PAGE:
30 Days of Teen Programming: Staff programs sufficiently and appropriately.

Staffing situations vary from library to library based on a number of factors including population served, budget, and organizational structure. So who gets to staff programs? YALSA’s guidelines lay out a number of considerations to take into account whenever making staff and volunteer assignments for a program, no matter our size or structure. Points 6.3 and 6.5 in particular consider the different roles that staff and volunteers take.

6.3: Consider which tasks are best suited to librarians and which are more suited to paraprofessionals, community partners and mentors, adult volunteers or Friends of the Library, and teen volunteers and participants.

With any program, someone needs to take the leadership role and accept responsibility for everything (the good and the bad) that comes of it. I find this is most often the person (usually a librarian) who pitches the program, and who believes in it enough to carry through with it. Whether hiring a presenter or relying on a crew of regular volunteers, the program leader needs to know (or find how to find) the answers to any question anyone may have about it from the time it first goes on the program schedule to three weeks afterward, when someone calls to ask when the next one will take place. The librarian leading a program is also most often the person charged with enforcing the rules as in, “Sorry, this a teen program for teens only.”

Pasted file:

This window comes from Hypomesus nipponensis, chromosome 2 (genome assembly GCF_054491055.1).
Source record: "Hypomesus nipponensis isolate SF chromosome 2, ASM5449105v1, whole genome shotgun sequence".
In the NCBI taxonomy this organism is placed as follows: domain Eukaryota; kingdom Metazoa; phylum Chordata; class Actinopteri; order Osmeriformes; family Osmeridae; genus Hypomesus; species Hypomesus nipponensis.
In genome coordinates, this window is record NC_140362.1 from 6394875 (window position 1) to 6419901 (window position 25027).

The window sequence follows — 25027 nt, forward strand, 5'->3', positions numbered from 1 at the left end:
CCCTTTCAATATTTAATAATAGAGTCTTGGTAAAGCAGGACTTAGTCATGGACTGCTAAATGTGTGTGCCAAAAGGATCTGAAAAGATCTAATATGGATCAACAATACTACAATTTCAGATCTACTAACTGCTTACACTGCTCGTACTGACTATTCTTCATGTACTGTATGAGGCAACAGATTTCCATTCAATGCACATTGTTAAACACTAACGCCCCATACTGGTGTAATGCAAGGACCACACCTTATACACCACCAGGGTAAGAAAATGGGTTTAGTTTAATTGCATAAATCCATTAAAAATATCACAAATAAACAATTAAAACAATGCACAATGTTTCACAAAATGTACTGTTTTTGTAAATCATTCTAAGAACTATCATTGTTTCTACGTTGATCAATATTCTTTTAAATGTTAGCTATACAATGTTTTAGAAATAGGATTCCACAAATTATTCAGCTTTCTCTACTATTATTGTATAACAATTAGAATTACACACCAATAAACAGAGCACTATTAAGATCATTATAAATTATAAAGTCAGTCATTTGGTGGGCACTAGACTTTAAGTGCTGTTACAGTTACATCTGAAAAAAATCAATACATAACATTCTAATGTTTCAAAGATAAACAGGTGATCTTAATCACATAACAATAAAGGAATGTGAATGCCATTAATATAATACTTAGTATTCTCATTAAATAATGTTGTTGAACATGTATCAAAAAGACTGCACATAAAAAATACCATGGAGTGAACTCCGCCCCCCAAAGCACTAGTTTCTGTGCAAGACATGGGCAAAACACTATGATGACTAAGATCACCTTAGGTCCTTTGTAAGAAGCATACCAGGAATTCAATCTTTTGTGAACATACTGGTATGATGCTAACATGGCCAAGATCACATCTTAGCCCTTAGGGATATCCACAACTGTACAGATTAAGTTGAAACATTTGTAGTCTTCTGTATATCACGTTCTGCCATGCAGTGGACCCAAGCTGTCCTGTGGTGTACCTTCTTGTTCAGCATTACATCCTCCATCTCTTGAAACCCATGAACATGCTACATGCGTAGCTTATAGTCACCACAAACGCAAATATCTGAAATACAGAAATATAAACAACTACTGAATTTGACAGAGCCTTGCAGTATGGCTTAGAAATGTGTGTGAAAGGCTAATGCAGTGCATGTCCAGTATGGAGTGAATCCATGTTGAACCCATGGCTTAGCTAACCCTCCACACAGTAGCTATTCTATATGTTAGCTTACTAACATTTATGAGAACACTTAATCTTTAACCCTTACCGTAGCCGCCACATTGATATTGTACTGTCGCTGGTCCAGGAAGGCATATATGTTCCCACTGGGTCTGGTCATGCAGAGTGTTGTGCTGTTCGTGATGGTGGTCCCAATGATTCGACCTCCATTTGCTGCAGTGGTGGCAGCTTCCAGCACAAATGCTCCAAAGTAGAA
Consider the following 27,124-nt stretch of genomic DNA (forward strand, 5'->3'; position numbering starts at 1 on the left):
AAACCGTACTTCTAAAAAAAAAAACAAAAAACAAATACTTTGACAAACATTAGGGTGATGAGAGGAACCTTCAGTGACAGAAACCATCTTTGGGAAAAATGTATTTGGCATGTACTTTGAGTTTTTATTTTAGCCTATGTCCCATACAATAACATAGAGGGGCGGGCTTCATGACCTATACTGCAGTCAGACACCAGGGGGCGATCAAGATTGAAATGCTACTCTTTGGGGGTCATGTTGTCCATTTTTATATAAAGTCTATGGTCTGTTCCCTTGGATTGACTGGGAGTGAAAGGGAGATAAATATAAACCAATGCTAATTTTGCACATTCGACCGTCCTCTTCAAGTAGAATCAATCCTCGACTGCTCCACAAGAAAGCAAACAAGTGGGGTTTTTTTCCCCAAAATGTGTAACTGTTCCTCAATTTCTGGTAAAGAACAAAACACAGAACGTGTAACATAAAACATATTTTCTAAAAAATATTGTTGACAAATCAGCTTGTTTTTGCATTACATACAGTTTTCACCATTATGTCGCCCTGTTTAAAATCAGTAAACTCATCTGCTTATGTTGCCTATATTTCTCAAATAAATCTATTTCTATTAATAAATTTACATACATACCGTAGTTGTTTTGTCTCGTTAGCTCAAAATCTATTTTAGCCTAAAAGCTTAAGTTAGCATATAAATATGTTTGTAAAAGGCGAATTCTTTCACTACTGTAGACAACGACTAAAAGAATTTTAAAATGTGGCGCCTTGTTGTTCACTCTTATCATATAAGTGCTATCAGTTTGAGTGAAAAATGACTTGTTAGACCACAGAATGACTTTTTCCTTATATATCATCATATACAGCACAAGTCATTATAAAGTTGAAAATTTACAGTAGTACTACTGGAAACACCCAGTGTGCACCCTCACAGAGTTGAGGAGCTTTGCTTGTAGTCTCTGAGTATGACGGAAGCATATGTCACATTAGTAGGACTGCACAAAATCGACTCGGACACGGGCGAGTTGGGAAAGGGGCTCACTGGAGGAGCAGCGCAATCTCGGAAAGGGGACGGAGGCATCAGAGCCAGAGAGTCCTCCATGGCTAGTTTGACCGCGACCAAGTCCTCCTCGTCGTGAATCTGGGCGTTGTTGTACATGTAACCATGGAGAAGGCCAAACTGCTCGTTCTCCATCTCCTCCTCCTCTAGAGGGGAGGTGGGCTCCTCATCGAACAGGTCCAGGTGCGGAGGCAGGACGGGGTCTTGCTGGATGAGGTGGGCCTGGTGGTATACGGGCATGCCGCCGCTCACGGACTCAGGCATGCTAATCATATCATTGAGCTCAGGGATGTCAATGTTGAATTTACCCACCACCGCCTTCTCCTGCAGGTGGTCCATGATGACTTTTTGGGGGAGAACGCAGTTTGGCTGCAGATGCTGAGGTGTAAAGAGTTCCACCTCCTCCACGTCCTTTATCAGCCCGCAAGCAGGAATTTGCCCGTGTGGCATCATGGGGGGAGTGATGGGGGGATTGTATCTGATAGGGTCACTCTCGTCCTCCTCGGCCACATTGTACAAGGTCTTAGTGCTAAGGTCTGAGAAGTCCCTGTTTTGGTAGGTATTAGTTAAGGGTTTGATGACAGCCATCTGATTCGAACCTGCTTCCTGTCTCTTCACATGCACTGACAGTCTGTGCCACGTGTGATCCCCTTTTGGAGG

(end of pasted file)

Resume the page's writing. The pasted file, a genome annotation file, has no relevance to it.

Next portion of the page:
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Getting the Rest of the Staff Involved

I am noticing a big problem at a lot of libraries – mine in particular, since, you know, I’m there a lot.’  The problem is that the teen patrons only talk to the teen librarian. When I’m not there, reference questions go unasked.’  Books stay missing.’  Computers go unused.’  They are scared to talk to anyone else.’  A girl approached me that had been looking for a book for three weeks that was sitting on the shelves the whole time because she was too intimidated to ask anyone but me what the call number meant.

The kids, being kids and all, come in after school and are noisy.’  Shocking to all of you, I know.’  Since when are kids noisy?’  It bothers other patrons and usually ends with a staff member scolding them.’  This scolding is usually the only time the teen patrons interact with any other members of the library staff.’  They only know people I think of as helpful and kind as yelling, angry adults.’  Thus, they avoid them.’  I am in the YA room nearly every day for multiple hours, so I am a familiar, friendly (I hope) face.’  I have talked to them, so they know that they can talk to me.’  The rest of the staff are all really fantastic people that would be happy to help the teen patrons, but the teens are afraid and refuse to approach them.

I’m doing my best to encourage the teens to go to the staff with their questions.’  I have supplied the other reference librarians with book lists and summer reading lists so that they are well-equipped for reader’s advisory and other YA questions.’  As you all well know, the teen years are when libraries lose most patrons.’  I want to make sure that we are showing these kids that the library is a place they are welcome to be in.’  If they feel welcome, they will keep coming here well past their teen years.’  The question is how to get my staff involved?’  I am guessing that many of you have dealt with a similar problem.’  What did you do?’  I’d love some advice to make my teen population feel more comfortable.